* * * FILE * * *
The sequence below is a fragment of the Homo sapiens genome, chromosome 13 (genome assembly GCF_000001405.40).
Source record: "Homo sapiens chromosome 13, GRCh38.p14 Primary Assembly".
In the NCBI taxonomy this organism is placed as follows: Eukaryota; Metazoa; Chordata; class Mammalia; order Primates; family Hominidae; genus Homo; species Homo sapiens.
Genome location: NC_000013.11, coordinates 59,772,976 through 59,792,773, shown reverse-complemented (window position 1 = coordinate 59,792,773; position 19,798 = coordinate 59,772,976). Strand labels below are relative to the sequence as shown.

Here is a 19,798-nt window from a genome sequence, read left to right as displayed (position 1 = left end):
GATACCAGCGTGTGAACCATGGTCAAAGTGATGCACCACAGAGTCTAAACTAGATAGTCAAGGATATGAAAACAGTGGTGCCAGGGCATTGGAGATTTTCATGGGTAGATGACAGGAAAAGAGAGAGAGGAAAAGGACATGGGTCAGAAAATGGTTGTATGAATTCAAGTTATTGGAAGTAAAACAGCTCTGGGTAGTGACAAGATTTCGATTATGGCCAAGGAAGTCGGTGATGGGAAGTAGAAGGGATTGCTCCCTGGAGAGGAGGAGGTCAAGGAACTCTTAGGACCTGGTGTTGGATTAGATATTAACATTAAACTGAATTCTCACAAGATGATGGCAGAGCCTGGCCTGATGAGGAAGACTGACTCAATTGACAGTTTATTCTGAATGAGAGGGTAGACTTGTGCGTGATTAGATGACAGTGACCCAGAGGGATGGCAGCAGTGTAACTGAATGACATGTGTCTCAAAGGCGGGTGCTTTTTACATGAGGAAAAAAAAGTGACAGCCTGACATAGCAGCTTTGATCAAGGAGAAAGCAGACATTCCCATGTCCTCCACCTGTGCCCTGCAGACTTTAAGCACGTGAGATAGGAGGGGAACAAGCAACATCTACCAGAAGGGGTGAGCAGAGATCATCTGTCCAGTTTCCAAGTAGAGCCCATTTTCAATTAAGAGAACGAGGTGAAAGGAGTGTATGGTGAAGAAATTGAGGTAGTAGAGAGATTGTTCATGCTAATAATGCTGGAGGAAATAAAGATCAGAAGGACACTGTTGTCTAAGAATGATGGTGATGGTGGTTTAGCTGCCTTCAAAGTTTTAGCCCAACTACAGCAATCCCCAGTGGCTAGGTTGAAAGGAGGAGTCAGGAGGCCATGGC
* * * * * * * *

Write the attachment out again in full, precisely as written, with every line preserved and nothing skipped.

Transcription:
The sequence below is a fragment of the Homo sapiens genome, chromosome 13 (genome assembly GCF_000001405.40).
Source record: "Homo sapiens chromosome 13, GRCh38.p14 Primary Assembly".
In the NCBI taxonomy this organism is placed as follows: Eukaryota; Metazoa; Chordata; class Mammalia; order Primates; family Hominidae; genus Homo; species Homo sapiens.
Genome location: NC_000013.11, coordinates 59,772,976 through 59,792,773, shown reverse-complemented (window position 1 = coordinate 59,792,773; position 19,798 = coordinate 59,772,976). Strand labels below are relative to the sequence as shown.

Here is a 19,798-nt window from a genome sequence, read left to right as displayed (position 1 = left end):
GATACCAGCGTGTGAACCATGGTCAAAGTGATGCACCACAGAGTCTAAACTAGATAGTCAAGGATATGAAAACAGTGGTGCCAGGGCATTGGAGATTTTCATGGGTAGATGACAGGAAAAGAGAGAGAGGAAAAGGACATGGGTCAGAAAATGGTTGTATGAATTCAAGTTATTGGAAGTAAAACAGCTCTGGGTAGTGACAAGATTTCGATTATGGCCAAGGAAGTCGGTGATGGGAAGTAGAAGGGATTGCTCCCTGGAGAGGAGGAGGTCAAGGAACTCTTAGGACCTGGTGTTGGATTAGATATTAACATTAAACTGAATTCTCACAAGATGATGGCAGAGCCTGGCCTGATGAGGAAGACTGACTCAATTGACAGTTTATTCTGAATGAGAGGGTAGACTTGTGCGTGATTAGATGACAGTGACCCAGAGGGATGGCAGCAGTGTAACTGAATGACATGTGTCTCAAAGGCGGGTGCTTTTTACATGAGGAAAAAAAAGTGACAGCCTGACATAGCAGCTTTGATCAAGGAGAAAGCAGACATTCCCATGTCCTCCACCTGTGCCCTGCAGACTTTAAGCACGTGAGATAGGAGGGGAACAAGCAACATCTACCAGAAGGGGTGAGCAGAGATCATCTGTCCAGTTTCCAAGTAGAGCCCATTTTCAATTAAGAGAACGAGGTGAAAGGAGTGTATGGTGAAGAAATTGAGGTAGTAGAGAGATTGTTCATGCTAATAATGCTGGAGGAAATAAAGATCAGAAGGACACTGTTGTCTAAGAATGATGGTGATGGTGGTTTAGCTGCCTTCAAAGTTTTAGCCCAACTACAGCAATCCCCAGTGGCTAGGTTGAAAGGAGGAGTCAGGAGGCCATGGC